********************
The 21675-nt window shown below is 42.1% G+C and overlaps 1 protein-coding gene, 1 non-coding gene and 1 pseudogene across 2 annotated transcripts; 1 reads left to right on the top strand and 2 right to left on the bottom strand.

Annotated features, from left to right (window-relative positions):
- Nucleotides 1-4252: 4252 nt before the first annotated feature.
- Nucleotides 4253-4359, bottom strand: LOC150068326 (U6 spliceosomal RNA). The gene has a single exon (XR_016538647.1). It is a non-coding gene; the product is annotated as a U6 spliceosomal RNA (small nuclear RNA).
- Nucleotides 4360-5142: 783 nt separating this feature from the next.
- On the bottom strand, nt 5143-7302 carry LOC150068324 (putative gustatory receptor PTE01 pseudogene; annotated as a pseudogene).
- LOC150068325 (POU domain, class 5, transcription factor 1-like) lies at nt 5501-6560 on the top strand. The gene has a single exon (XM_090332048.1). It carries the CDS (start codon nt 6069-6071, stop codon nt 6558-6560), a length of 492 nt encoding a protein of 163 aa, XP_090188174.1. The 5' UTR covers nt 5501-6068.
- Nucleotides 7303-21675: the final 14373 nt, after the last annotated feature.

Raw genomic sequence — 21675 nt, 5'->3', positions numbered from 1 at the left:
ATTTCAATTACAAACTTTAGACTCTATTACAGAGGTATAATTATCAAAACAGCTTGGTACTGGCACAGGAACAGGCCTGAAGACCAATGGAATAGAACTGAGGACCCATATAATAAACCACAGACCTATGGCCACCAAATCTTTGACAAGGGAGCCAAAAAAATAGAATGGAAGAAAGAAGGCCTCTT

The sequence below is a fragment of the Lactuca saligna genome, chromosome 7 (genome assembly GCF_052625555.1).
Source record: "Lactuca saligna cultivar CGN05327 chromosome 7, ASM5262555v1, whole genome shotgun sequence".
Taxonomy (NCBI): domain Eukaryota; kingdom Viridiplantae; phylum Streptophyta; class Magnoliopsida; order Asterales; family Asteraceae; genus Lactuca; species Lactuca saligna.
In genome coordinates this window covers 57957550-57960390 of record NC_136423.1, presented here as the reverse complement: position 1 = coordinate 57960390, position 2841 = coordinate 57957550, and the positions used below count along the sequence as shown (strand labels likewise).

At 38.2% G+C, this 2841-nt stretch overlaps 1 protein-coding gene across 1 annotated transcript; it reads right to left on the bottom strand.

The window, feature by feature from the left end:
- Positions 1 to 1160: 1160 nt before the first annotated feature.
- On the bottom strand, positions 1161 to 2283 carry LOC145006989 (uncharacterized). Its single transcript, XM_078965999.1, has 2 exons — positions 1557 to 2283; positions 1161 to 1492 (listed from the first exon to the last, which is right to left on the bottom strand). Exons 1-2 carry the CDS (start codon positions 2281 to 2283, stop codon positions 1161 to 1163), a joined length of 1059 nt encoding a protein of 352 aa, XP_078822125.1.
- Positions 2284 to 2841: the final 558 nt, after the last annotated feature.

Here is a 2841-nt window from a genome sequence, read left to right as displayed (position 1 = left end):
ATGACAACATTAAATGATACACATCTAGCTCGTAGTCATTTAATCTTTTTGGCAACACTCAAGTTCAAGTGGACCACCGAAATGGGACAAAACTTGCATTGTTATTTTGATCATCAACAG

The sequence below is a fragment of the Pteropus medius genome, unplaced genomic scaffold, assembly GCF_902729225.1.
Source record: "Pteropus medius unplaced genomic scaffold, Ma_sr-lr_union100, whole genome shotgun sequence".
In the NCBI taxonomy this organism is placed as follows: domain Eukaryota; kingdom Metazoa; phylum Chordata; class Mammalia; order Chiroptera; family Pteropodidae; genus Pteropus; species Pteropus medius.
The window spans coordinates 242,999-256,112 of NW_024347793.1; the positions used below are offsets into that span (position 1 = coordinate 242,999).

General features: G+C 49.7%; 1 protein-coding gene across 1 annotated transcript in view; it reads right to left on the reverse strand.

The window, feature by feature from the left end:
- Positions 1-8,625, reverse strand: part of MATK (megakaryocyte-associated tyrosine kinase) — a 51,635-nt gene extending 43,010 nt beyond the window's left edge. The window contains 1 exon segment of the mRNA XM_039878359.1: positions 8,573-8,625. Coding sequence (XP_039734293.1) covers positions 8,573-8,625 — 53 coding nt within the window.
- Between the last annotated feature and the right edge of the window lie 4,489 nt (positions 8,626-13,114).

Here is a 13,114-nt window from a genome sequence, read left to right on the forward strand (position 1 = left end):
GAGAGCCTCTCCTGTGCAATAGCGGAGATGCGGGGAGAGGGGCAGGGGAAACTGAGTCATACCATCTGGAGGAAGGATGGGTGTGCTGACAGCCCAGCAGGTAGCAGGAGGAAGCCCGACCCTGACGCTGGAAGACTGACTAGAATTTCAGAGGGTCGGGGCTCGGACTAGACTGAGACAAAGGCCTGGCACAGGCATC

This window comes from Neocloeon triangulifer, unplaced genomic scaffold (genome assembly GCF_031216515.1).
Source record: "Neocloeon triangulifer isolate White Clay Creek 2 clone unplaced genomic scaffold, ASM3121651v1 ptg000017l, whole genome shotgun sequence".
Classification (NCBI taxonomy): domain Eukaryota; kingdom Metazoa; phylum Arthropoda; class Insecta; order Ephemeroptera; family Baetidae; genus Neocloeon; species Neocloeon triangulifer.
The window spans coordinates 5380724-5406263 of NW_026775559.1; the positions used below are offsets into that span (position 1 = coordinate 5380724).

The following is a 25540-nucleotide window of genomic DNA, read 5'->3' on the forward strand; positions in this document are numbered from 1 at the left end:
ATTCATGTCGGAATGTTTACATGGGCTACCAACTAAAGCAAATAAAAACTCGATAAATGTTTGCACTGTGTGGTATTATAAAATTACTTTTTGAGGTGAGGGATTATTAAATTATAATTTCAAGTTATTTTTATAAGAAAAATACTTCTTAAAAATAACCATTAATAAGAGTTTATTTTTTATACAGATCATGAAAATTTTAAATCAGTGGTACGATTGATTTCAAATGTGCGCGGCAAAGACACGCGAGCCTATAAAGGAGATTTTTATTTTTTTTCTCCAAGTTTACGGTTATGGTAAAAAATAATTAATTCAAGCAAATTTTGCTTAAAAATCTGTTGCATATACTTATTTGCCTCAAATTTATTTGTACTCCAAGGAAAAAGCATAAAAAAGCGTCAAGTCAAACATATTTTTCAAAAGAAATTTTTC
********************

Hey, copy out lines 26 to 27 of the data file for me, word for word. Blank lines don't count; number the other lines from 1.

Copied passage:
General features: G+C 49.7%; 1 protein-coding gene across 1 annotated transcript in view; it reads right to left on the reverse strand.

The window, feature by feature from the left end: